A head start for preschoolers

THE RM530 million allocation for preshool programmes as well as setting up 93 preschools in national-type primary schools in the 2014 Budget shows that the government recognises the importance of early education.

This would mean there will be about eight preschools in national-type schools set up in every state in the country.

It would be great to see preschools in national-type schools established in rural areas as this would ensure the disadvantaged get the necessary headstart in education.

Only 72 per cent of children are receiving pre-school education now. Therefore, the allocation would go a long way in ensuring that a 98 per cent enrolment is achieved by 2020.

Quality early learning and childcare can make a difference in a child’s future success in school and later life, and help them fulfil their future potential.

Preschool programmes will ensure that children, especially in rural areas and low-income families, achieve their full potential despite their background or circumstance.

We all know for a fact that most children in rural areas do not attend preschool. As a result, they are often left behind compared with their peers in big towns. Some pupils in rural areas do not even know the alphabet when they start primary school.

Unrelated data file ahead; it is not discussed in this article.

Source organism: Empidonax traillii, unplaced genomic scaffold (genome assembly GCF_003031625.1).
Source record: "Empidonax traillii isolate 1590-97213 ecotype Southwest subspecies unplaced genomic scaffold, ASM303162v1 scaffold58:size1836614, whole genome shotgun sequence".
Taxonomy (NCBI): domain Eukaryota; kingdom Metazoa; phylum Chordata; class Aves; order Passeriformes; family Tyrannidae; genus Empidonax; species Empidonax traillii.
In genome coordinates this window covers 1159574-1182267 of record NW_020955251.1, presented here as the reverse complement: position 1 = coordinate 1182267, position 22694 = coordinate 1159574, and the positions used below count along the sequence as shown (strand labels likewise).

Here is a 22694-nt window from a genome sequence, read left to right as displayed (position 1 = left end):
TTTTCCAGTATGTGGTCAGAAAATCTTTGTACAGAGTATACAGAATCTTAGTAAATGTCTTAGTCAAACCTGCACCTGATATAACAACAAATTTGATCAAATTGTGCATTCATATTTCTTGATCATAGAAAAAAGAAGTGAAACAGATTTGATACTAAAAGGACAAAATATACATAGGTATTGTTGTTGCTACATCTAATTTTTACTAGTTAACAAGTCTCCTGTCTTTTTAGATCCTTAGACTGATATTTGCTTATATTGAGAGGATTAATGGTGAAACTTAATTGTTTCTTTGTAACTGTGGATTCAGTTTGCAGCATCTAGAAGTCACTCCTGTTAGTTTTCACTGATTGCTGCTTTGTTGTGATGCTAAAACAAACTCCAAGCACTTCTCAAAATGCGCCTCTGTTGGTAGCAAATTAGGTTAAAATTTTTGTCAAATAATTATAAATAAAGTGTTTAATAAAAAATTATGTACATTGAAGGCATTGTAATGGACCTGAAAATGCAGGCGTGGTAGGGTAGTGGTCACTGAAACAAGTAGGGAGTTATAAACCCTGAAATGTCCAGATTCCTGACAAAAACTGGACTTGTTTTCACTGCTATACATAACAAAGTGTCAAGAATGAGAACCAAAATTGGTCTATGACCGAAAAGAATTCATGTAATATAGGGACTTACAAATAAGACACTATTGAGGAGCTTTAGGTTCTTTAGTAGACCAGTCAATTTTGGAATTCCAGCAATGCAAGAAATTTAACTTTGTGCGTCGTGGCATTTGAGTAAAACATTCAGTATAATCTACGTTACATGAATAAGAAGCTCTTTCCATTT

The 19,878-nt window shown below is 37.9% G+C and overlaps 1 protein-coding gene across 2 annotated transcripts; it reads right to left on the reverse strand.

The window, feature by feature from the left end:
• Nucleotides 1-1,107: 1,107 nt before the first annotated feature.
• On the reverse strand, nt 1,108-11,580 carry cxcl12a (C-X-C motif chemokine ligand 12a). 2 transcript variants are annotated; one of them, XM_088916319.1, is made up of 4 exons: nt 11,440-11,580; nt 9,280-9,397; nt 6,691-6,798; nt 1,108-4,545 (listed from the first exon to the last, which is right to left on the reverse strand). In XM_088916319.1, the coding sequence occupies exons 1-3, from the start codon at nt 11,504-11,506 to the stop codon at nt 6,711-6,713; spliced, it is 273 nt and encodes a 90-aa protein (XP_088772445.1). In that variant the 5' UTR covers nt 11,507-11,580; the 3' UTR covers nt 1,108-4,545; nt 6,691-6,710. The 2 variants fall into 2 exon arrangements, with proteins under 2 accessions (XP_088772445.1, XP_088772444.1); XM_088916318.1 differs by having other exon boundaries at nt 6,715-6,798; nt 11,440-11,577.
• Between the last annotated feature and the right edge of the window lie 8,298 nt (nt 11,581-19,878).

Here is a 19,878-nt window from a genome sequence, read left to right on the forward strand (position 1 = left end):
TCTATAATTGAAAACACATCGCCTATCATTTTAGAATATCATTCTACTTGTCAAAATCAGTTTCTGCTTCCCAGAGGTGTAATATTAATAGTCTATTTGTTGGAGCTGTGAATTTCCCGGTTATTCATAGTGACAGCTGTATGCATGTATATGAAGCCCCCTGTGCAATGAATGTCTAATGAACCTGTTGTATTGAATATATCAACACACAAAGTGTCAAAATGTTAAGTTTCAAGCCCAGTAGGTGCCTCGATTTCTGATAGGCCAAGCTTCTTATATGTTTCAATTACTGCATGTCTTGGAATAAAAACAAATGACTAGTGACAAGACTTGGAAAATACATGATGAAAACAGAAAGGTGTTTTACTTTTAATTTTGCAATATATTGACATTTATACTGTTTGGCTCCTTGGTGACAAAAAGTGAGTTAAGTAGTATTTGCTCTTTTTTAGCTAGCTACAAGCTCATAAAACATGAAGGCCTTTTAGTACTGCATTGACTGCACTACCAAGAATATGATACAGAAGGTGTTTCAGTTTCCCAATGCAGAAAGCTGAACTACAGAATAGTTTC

Under the Rural and Regional Development Ministry, kindergartens known as Tadika Kemas are set up in rural areas and small towns. Tadika Kemas was established to give children aged 4-6 years old the opportunity to pick up basic skills and experiences to facilitate them when they reach primary school.

Even though there are Tadika Kemas in these areas, their programmes are not as advanced as those of preschool programmes in urban towns.

Private kindergartens, besides Tadika Kemas, are also available in small towns and rural areas but sometimes, most only function as nurseries.

Preschool kindergartens in big towns, on the other hand, offer state-of-the-art education programmes for preschoolers which are advanced.

There are even some preschools kindergartens that offer third languages, computer lessons, swimming classes and other extra-curricular activities. Of course, these high-end kindergartens only cater for the wealthy as the fees are comparable to the tuition fees of public universities.

by Wan Norliza Wan Mustapha

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